Caffeine- or theobromine-comprising food base materials to be mentioned as suitable for use in the method according to the present invention include coffee beans, in particular of the varieties Coffea arabica, Coffea canaphora robusta and Coffea liberica, tea leaves, in particular of Damillisa sinensis and Camelia assamica, and cocoa-comprising foods, where cocoa-comprising foods include cocoa powder, cacao cake, cacao mass, cacao nibs and cacao shells, in particular of the variety Theobroma cacao L. Preferable among cocoa-comprising foods are cocoa powder and cacao cake. The food base materials suitable for the method according to the present invention are by no means limited to the abovementioned base materials. If desired, other plant parts which comprise caffeine or theobromine can be used to obtain a substantially caffeine- and theobromine-free extract. Substantially caffeine- and theobromine-free is meant to indicate that the concentration of these substances in the aroma is less than 0.0001 wt % (˜0.001 g/l).
 The food base material is introduced into an aqueous extractant, followed by incubation at a suitable temperature and over a suitable period, substantial extraction of the aromas taking place to form a food extract.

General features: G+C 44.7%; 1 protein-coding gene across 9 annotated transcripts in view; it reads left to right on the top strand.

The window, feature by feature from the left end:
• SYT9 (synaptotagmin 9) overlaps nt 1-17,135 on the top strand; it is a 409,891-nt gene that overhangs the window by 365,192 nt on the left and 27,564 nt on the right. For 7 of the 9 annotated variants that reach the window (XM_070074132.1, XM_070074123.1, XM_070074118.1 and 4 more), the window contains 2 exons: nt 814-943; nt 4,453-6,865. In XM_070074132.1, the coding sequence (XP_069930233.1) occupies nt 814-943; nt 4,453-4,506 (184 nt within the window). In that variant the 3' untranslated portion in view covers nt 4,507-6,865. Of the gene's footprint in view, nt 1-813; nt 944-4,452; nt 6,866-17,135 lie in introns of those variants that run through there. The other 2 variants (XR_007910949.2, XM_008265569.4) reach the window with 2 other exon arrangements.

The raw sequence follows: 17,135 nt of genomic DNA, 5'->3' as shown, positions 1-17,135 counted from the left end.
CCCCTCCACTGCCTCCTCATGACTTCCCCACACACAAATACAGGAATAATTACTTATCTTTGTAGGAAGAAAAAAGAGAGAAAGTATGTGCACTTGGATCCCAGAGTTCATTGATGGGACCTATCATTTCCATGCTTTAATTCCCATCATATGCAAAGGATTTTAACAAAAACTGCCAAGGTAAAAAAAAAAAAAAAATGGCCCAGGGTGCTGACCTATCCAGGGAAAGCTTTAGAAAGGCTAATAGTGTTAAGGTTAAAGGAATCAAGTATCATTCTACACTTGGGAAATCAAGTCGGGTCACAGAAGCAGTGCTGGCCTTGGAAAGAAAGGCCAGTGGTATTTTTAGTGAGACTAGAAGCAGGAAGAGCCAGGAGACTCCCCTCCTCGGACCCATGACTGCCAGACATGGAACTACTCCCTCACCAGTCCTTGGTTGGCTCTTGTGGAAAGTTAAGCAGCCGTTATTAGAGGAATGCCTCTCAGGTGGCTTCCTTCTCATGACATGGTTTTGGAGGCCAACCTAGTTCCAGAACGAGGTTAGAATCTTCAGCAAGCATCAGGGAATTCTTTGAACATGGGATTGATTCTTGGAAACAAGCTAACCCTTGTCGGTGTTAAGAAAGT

The term “substantial extraction” is understood to mean that as a result of extraction at least 10% of the aromatic substances present in the ultimate aroma concentrate, based on the total amount of the substance in question in the base material to be extracted, is taken up into the extractant; preferably this is at least 30%, yet more preferably at least 50% and most preferably more than 70%.
 The advantage of aqueous extraction is that the solid particles and especially the not readily separable colloidal suspended particles need not be separated. It is sufficient for the coarser particles to be separated, for example by screening, to prevent blockages in the pervaporation.